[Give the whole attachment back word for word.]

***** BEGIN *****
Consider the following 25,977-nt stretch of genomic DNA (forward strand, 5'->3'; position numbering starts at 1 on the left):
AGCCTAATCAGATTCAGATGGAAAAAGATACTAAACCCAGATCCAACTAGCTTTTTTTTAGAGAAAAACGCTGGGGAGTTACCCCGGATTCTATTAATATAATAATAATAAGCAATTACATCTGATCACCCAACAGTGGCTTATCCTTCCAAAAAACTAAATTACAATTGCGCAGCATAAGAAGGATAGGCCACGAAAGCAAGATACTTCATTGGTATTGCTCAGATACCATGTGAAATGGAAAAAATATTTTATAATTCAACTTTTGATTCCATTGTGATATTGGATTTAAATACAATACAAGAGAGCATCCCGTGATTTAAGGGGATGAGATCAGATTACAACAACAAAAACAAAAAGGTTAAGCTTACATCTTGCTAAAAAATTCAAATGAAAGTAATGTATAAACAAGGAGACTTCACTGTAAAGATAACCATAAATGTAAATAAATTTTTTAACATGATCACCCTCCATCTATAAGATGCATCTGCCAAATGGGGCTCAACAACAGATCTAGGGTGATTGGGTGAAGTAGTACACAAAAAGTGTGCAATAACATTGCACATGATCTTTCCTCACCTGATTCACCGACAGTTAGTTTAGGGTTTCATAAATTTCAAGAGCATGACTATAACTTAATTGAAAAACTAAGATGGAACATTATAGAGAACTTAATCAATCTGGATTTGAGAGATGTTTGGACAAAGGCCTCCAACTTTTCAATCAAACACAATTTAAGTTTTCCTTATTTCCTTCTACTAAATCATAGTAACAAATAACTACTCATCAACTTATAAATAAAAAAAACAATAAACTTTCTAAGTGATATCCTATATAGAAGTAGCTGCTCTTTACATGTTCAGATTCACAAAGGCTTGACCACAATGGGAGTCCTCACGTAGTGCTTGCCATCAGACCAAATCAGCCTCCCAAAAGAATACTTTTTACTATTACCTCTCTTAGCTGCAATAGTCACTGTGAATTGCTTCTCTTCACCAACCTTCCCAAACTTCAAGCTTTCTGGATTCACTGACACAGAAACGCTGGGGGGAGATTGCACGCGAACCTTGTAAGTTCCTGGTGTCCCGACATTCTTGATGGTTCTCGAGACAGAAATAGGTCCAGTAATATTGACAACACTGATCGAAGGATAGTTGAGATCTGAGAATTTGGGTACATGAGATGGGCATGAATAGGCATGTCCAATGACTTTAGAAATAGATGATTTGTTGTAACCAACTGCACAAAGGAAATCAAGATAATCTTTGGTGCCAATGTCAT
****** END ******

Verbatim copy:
Consider the following 25,977-nt stretch of genomic DNA (forward strand, 5'->3'; position numbering starts at 1 on the left):
AGCCTAATCAGATTCAGATGGAAAAAGATACTAAACCCAGATCCAACTAGCTTTTTTTTAGAGAAAAACGCTGGGGAGTTACCCCGGATTCTATTAATATAATAATAATAAGCAATTACATCTGATCACCCAACAGTGGCTTATCCTTCCAAAAAACTAAATTACAATTGCGCAGCATAAGAAGGATAGGCCACGAAAGCAAGATACTTCATTGGTATTGCTCAGATACCATGTGAAATGGAAAAAATATTTTATAATTCAACTTTTGATTCCATTGTGATATTGGATTTAAATACAATACAAGAGAGCATCCCGTGATTTAAGGGGATGAGATCAGATTACAACAACAAAAACAAAAAGGTTAAGCTTACATCTTGCTAAAAAATTCAAATGAAAGTAATGTATAAACAAGGAGACTTCACTGTAAAGATAACCATAAATGTAAATAAATTTTTTAACATGATCACCCTCCATCTATAAGATGCATCTGCCAAATGGGGCTCAACAACAGATCTAGGGTGATTGGGTGAAGTAGTACACAAAAAGTGTGCAATAACATTGCACATGATCTTTCCTCACCTGATTCACCGACAGTTAGTTTAGGGTTTCATAAATTTCAAGAGCATGACTATAACTTAATTGAAAAACTAAGATGGAACATTATAGAGAACTTAATCAATCTGGATTTGAGAGATGTTTGGACAAAGGCCTCCAACTTTTCAATCAAACACAATTTAAGTTTTCCTTATTTCCTTCTACTAAATCATAGTAACAAATAACTACTCATCAACTTATAAATAAAAAAAACAATAAACTTTCTAAGTGATATCCTATATAGAAGTAGCTGCTCTTTACATGTTCAGATTCACAAAGGCTTGACCACAATGGGAGTCCTCACGTAGTGCTTGCCATCAGACCAAATCAGCCTCCCAAAAGAATACTTTTTACTATTACCTCTCTTAGCTGCAATAGTCACTGTGAATTGCTTCTCTTCACCAACCTTCCCAAACTTCAAGCTTTCTGGATTCACTGACACAGAAACGCTGGGGGGAGATTGCACGCGAACCTTGTAAGTTCCTGGTGTCCCGACATTCTTGATGGTTCTCGAGACAGAAATAGGTCCAGTAATATTGACAACACTGATCGAAGGATAGTTGAGATCTGAGAATTTGGGTACATGAGATGGGCATGAATAGGCATGTCCAATGACTTTAGAAATAGATGATTTGTTGTAACCAACTGCACAAAGGAAATCAAGATAATCTTTGGTGCCAATGTCAT